Energy Secretary Zinke to Leave as Trump Reshapes Cabinet

Petr Svab
By Petr Svab
December 15, 2018Politics
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Interior Secretary Ryan Zinke will be leaving his post at the end of the year, President Donald Trump said in a Dec. 15 tweet, marking the third high-profile cabinet departure announced since the midterm election.

“Ryan has accomplished much during his tenure and I want to thank him for his service to our Nation,” Trump said. “The Trump administration will be announcing the new secretary of the Interior next week,” he added.

Zinke’s departure makes him the ninth Cabinet-level official to leave a post since Trump took office two years ago.

Others include Attorney General Jeff Sessions, who resigned on Nov. 7; Chief of Staff John Kelly, whose end of the year departure Trump announced on Dec. 8; United Nations Ambassador Nikki Haley, who announced on Oct. 9 that she will leave at the end of the year;

And the July leaving of Environmental Protection Agency chief Scott Pruitt after a string of controversies, including his around-the-clock security detail and rental of a Washington apartment from the wife of an energy lobbyist.

Zinke, 51, was a first-term congressman from Montana when Trump chose him to lead the Interior. The former Navy Seal has run the Interior Department that employs more than 70,000 people and oversees federal lands—more than 20 percent of U.S. territory.

He has pursued Trump’s agenda to promote oil drilling and coal mining by expanding federal leasing, cutting royalty rates, and easing land protections, which earned him criticism from some environmental groups.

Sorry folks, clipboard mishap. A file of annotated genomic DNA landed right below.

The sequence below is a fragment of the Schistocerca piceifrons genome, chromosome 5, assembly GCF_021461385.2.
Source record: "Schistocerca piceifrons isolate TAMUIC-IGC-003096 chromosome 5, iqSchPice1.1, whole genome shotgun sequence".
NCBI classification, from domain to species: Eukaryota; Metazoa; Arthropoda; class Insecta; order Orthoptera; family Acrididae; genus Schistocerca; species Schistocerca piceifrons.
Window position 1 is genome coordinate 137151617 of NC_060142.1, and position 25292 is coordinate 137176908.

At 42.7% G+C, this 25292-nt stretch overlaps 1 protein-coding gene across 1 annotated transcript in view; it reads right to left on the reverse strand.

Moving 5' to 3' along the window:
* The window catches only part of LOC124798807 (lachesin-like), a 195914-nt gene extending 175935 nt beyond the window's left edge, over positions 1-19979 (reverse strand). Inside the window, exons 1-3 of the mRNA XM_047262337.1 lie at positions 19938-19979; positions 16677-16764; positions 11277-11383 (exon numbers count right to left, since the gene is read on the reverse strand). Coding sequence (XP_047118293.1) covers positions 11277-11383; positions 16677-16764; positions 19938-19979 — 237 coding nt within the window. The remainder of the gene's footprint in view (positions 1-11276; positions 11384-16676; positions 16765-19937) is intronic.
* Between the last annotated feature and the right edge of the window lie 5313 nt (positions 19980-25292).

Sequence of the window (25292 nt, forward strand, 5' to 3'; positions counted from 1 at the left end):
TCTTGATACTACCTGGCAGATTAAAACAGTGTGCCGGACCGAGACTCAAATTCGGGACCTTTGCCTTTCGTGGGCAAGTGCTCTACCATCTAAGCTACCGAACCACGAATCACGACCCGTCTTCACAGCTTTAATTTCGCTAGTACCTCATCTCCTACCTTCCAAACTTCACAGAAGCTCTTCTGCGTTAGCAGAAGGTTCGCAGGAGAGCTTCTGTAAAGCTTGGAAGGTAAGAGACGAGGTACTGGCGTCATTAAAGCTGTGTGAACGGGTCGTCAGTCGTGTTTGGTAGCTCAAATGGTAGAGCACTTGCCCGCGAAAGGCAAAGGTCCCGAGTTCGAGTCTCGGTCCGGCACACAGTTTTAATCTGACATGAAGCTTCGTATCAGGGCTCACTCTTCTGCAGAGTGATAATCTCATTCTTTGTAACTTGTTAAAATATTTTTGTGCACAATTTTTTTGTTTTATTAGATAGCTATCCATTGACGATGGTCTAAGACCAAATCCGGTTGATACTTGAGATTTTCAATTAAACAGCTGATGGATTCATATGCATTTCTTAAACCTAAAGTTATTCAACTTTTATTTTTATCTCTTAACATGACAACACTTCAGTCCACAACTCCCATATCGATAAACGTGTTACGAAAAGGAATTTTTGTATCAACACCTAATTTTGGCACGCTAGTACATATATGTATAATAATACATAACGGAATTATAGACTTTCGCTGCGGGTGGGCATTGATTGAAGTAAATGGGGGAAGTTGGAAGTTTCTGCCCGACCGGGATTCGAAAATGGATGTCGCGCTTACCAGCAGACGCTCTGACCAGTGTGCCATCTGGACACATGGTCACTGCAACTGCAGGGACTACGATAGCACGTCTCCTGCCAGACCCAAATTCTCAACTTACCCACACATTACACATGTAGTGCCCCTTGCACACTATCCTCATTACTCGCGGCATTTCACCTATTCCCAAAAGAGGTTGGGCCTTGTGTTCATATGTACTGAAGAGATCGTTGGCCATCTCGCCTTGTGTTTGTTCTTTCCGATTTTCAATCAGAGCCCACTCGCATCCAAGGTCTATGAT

Trump did not give a reason for Zinke’s departure. However, the secretary was criticized by internal probes for the use of a security detail on a family vacation that cost taxpayers $25,000 as well as a $12,000 private flight he took after a meeting with a professional hockey team. The flight could have been avoided, the Interior Department’s Office of Inspector General concluded.

In July, the inspector general began investigating a Montana land deal between a foundation Zinke set up and a development group backed by the chairman of oil service company Halliburton, which has business with the Interior Department.

In late October, that investigation was referred to the U.S. Justice Department for a possible criminal investigation, according to multiple media reports. The Department of Justice and the Interior Department have declined to comment.

The Interior’s watchdog is also examining whether the department purposefully redrew the boundaries of Utah’s Grand Staircase-Escalante National Monument in a way that would benefit a state lawmaker who owns adjoining property.

Another probe targeted Zinke’s decision to block casinos proposed by two Connecticut Native American tribes. Critics allege he made that move, overruling his staff’s recommendation, shortly after he met with lobbyists for MGM Resorts International, which owns a new casino in the region.

Zinke has repeatedly denied any wrongdoing.

Trump has praised Zinke’s work, but said on Nov. 5 that he would look at the allegations.

Reuters contributed to this report.

From The Epoch Times

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